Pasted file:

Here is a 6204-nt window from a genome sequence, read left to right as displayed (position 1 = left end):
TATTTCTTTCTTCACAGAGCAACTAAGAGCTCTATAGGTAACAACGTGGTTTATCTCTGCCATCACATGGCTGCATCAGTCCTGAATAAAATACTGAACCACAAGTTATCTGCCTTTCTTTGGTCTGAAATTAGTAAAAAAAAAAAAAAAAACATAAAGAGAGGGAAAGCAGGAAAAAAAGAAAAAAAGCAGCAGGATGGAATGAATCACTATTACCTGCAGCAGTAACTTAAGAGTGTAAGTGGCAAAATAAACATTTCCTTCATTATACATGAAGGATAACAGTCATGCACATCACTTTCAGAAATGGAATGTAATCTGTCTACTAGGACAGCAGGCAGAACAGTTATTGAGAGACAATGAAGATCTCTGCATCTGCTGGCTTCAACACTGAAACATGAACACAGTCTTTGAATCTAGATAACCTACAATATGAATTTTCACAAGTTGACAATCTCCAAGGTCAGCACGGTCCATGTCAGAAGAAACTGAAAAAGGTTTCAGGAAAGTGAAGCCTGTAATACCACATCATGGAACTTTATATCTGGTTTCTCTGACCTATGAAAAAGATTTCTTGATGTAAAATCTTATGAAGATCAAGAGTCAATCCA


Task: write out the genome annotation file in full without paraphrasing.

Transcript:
Here is a 6204-nt window from a genome sequence, read left to right as displayed (position 1 = left end):
TATTTCTTTCTTCACAGAGCAACTAAGAGCTCTATAGGTAACAACGTGGTTTATCTCTGCCATCACATGGCTGCATCAGTCCTGAATAAAATACTGAACCACAAGTTATCTGCCTTTCTTTGGTCTGAAATTAGTAAAAAAAAAAAAAAAAACATAAAGAGAGGGAAAGCAGGAAAAAAAGAAAAAAAGCAGCAGGATGGAATGAATCACTATTACCTGCAGCAGTAACTTAAGAGTGTAAGTGGCAAAATAAACATTTCCTTCATTATACATGAAGGATAACAGTCATGCACATCACTTTCAGAAATGGAATGTAATCTGTCTACTAGGACAGCAGGCAGAACAGTTATTGAGAGACAATGAAGATCTCTGCATCTGCTGGCTTCAACACTGAAACATGAACACAGTCTTTGAATCTAGATAACCTACAATATGAATTTTCACAAGTTGACAATCTCCAAGGTCAGCACGGTCCATGTCAGAAGAAACTGAAAAAGGTTTCAGGAAAGTGAAGCCTGTAATACCACATCATGGAACTTTATATCTGGTTTCTCTGACCTATGAAAAAGATTTCTTGATGTAAAATCTTATGAAGATCAAGAGTCAATCCA